Earthships look like homes from another planet. They peer out of the ground with an organic quality that is warm and exciting. These unique and surprising buildings share the character of the people who build them. They exemplify sustainable architecture that grounds humanity in its natural environment by using recycled materials, directional building, and water in creative and harmonious ways. All of this, made out of "garbage" that can be abundantly found on all continents on Earth.
It all begins with how the home is situated. Earthships are designed to align to the cycles of day and night, season by season. This is done by having an angled bank of windows facing south at the front of the home and an earth berm at the back wall. This berm is lined with tires packed tightly with dirt.
This is plastered over and provides a thermal mass that keeps the home at a moderate temperature all year long without artificial heating or cooling. As the sun shines into the home during the day it charges the back wall, as temperatures fall in the evening that heat is emitted as warmth into the home.
This design means earthships are passive solar homes.
In the winter, the angle of the sun is low and can penetrate to the back wall allowing maximum heat absorption. In the summer the sun is higher in the sky and only penetrates the front slanted windows, leaving the home cooled by the natural temperature of the Earth. Solar power can also be harnessed using photovoltaic modules to generate electricity. Earthships can be fully, or partially, off grid.
Earthships are called ships because like a spaceship, they aim to take care of all human needs in this one space. The goal is to minimize external inputs.
Lining the front windows are thriving edible plants that provide oxygen and sustenance. Positioned to receive the day's sunlight, the plants are healthy and productive. The are watered with treated grey water from the facets and shower, which is also used to flush the toilets.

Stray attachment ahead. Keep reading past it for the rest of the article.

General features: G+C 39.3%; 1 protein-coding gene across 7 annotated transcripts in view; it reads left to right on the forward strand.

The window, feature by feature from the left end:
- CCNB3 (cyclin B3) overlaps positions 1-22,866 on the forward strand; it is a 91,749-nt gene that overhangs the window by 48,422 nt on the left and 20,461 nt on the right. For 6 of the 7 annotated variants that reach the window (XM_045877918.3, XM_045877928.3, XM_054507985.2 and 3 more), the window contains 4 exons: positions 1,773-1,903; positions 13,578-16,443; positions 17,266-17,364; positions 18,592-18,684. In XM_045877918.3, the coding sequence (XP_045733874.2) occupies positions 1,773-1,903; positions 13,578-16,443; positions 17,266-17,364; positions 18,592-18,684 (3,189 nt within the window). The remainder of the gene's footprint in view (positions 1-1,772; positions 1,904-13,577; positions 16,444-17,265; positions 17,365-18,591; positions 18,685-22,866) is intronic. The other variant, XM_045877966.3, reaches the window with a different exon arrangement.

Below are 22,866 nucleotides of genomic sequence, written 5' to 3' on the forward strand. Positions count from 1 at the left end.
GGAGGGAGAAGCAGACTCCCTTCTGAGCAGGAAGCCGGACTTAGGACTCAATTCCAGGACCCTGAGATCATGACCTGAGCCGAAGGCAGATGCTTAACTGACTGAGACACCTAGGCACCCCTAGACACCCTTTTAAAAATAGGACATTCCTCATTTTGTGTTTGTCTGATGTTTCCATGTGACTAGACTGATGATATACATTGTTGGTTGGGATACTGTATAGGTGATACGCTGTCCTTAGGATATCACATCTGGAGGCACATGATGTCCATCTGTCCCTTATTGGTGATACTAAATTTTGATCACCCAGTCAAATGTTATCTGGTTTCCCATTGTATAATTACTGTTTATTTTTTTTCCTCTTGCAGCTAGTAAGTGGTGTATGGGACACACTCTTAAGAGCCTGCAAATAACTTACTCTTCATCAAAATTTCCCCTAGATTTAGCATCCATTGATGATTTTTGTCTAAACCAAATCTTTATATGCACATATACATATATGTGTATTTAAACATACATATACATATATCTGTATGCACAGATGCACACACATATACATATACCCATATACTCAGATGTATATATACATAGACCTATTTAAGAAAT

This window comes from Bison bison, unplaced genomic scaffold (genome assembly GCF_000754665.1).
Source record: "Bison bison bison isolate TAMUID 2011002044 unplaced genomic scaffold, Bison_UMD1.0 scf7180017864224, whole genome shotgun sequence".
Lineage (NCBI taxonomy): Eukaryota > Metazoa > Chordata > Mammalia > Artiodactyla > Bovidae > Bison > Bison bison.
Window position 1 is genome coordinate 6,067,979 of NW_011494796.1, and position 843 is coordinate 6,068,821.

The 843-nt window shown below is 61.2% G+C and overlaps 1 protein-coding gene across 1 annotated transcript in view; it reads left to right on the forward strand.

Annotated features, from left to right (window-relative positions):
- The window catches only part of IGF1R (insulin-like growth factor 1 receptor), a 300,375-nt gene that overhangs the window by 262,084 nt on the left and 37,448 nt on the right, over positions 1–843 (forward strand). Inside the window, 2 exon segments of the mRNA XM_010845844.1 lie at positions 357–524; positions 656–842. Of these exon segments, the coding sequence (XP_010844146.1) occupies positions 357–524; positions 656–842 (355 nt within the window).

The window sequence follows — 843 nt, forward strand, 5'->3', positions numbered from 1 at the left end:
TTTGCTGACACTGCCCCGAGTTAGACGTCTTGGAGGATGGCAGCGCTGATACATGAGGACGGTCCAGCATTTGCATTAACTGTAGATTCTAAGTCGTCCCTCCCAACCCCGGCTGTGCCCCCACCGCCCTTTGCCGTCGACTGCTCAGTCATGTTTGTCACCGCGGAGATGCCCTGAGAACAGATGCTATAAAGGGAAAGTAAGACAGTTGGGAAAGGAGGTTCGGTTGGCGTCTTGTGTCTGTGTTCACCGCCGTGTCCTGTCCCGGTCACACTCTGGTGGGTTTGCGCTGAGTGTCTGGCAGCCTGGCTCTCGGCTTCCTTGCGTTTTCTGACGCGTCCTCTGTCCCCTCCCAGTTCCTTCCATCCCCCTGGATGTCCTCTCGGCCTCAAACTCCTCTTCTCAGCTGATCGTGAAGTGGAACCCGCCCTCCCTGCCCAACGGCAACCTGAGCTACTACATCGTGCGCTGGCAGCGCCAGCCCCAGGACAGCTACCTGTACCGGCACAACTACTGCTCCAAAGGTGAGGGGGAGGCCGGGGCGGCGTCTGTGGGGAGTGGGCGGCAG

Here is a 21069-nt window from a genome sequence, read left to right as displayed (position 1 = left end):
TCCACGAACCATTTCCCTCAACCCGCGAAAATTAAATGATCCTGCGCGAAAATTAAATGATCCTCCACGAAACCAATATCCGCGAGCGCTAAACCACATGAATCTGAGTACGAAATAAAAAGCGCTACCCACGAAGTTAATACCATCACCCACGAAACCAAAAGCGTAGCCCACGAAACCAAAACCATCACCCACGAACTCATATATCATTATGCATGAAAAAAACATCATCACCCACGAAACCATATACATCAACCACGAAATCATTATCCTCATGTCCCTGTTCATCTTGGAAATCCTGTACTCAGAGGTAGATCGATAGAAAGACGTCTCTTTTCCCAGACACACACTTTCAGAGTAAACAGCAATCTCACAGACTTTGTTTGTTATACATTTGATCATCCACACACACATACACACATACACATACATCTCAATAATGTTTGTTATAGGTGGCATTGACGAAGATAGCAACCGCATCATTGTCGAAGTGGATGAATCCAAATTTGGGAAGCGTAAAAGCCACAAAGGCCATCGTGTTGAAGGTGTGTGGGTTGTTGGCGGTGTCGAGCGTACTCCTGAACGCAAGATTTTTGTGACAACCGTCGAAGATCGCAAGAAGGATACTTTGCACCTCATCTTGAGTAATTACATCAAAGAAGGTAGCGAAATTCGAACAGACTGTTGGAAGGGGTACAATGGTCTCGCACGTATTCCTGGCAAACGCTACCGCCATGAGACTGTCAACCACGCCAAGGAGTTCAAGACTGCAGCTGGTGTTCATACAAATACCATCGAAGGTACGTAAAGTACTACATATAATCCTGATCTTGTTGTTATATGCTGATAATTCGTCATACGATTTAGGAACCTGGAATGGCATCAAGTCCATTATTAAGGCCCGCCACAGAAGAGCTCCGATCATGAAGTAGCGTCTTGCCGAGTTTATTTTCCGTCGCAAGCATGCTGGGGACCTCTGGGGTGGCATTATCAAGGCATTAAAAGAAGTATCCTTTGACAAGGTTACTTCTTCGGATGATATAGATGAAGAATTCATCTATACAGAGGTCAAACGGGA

Water is harvested from rainwater on the roof and held in cisterns. On demand, the water is gravity fed into a system that filters and pumps it into the home.
The floors can be often earthen and may only be sealed with a protectant that allows inhabitants to ground into the Earth herself without barrier.
A symbiosis exists between all organisms living in the home.
Earthships are specifically designed for arid areas as their birthplace is Taos, New Mexico. This is where Mike Reynolds established the Earthship Biotecture Academy. His academy teaches people in the United States and abroad how to build these homes by harnessing the phenomena of the Earth to meet the basic needs of human beings.
Earthships stand in many states, synchronizing their inhabitants with the flow of nature. Yet, the easiest places to build these homes are international areas following natural disasters. The materials and tools for building are readily available as are people willing to help. No building codes stand in the way and shelters can be built quickly and efficiently to last a lifetime.
The country of Indonesia has recently given Reynolds the use of an island. He can use one-third of it to freely explore aspects of the biotecture himself with the agreement that he teaches the citizens how to build these earthships on the rest of it. The project is born of the desire to support the beauty of the natural ecology while creating a new vision of ecotoursim.